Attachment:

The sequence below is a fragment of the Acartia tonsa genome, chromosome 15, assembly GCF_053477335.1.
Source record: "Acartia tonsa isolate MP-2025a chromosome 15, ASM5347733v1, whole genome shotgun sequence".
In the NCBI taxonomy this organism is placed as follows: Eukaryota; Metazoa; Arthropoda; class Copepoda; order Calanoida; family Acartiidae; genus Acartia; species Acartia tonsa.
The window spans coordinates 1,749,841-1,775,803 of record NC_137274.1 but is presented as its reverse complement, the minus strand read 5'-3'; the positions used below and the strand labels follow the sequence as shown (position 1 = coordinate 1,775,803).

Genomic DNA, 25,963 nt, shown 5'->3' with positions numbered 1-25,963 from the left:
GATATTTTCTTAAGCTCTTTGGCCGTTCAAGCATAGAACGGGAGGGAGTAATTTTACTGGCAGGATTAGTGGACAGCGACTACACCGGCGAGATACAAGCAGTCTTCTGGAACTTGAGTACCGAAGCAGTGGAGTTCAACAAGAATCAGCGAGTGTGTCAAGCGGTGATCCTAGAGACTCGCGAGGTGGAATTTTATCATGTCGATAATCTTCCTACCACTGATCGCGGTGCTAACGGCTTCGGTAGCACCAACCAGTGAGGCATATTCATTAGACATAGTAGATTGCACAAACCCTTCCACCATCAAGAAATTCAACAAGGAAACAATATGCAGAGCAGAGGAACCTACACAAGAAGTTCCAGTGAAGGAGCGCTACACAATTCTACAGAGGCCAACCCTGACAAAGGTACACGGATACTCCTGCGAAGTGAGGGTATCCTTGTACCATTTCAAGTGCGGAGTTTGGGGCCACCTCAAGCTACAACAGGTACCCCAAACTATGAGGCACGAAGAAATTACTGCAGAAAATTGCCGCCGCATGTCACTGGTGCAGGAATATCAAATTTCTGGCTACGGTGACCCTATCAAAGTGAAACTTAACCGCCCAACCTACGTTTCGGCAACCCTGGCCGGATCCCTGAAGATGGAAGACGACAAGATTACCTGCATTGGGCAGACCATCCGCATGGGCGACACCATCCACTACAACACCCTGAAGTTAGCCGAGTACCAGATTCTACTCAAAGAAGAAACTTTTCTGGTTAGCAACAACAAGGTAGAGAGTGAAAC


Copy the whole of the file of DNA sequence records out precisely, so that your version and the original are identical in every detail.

The sequence below is a fragment of the Acartia tonsa genome, chromosome 15, assembly GCF_053477335.1.
Source record: "Acartia tonsa isolate MP-2025a chromosome 15, ASM5347733v1, whole genome shotgun sequence".
In the NCBI taxonomy this organism is placed as follows: Eukaryota; Metazoa; Arthropoda; class Copepoda; order Calanoida; family Acartiidae; genus Acartia; species Acartia tonsa.
The window spans coordinates 1,749,841-1,775,803 of record NC_137274.1 but is presented as its reverse complement, the minus strand read 5'-3'; the positions used below and the strand labels follow the sequence as shown (position 1 = coordinate 1,775,803).

Genomic DNA, 25,963 nt, shown 5'->3' with positions numbered 1-25,963 from the left:
GATATTTTCTTAAGCTCTTTGGCCGTTCAAGCATAGAACGGGAGGGAGTAATTTTACTGGCAGGATTAGTGGACAGCGACTACACCGGCGAGATACAAGCAGTCTTCTGGAACTTGAGTACCGAAGCAGTGGAGTTCAACAAGAATCAGCGAGTGTGTCAAGCGGTGATCCTAGAGACTCGCGAGGTGGAATTTTATCATGTCGATAATCTTCCTACCACTGATCGCGGTGCTAACGGCTTCGGTAGCACCAACCAGTGAGGCATATTCATTAGACATAGTAGATTGCACAAACCCTTCCACCATCAAGAAATTCAACAAGGAAACAATATGCAGAGCAGAGGAACCTACACAAGAAGTTCCAGTGAAGGAGCGCTACACAATTCTACAGAGGCCAACCCTGACAAAGGTACACGGATACTCCTGCGAAGTGAGGGTATCCTTGTACCATTTCAAGTGCGGAGTTTGGGGCCACCTCAAGCTACAACAGGTACCCCAAACTATGAGGCACGAAGAAATTACTGCAGAAAATTGCCGCCGCATGTCACTGGTGCAGGAATATCAAATTTCTGGCTACGGTGACCCTATCAAAGTGAAACTTAACCGCCCAACCTACGTTTCGGCAACCCTGGCCGGATCCCTGAAGATGGAAGACGACAAGATTACCTGCATTGGGCAGACCATCCGCATGGGCGACACCATCCACTACAACACCCTGAAGTTAGCCGAGTACCAGATTCTACTCAAAGAAGAAACTTTTCTGGTTAGCAACAACAAGGTAGAGAGTGAAAC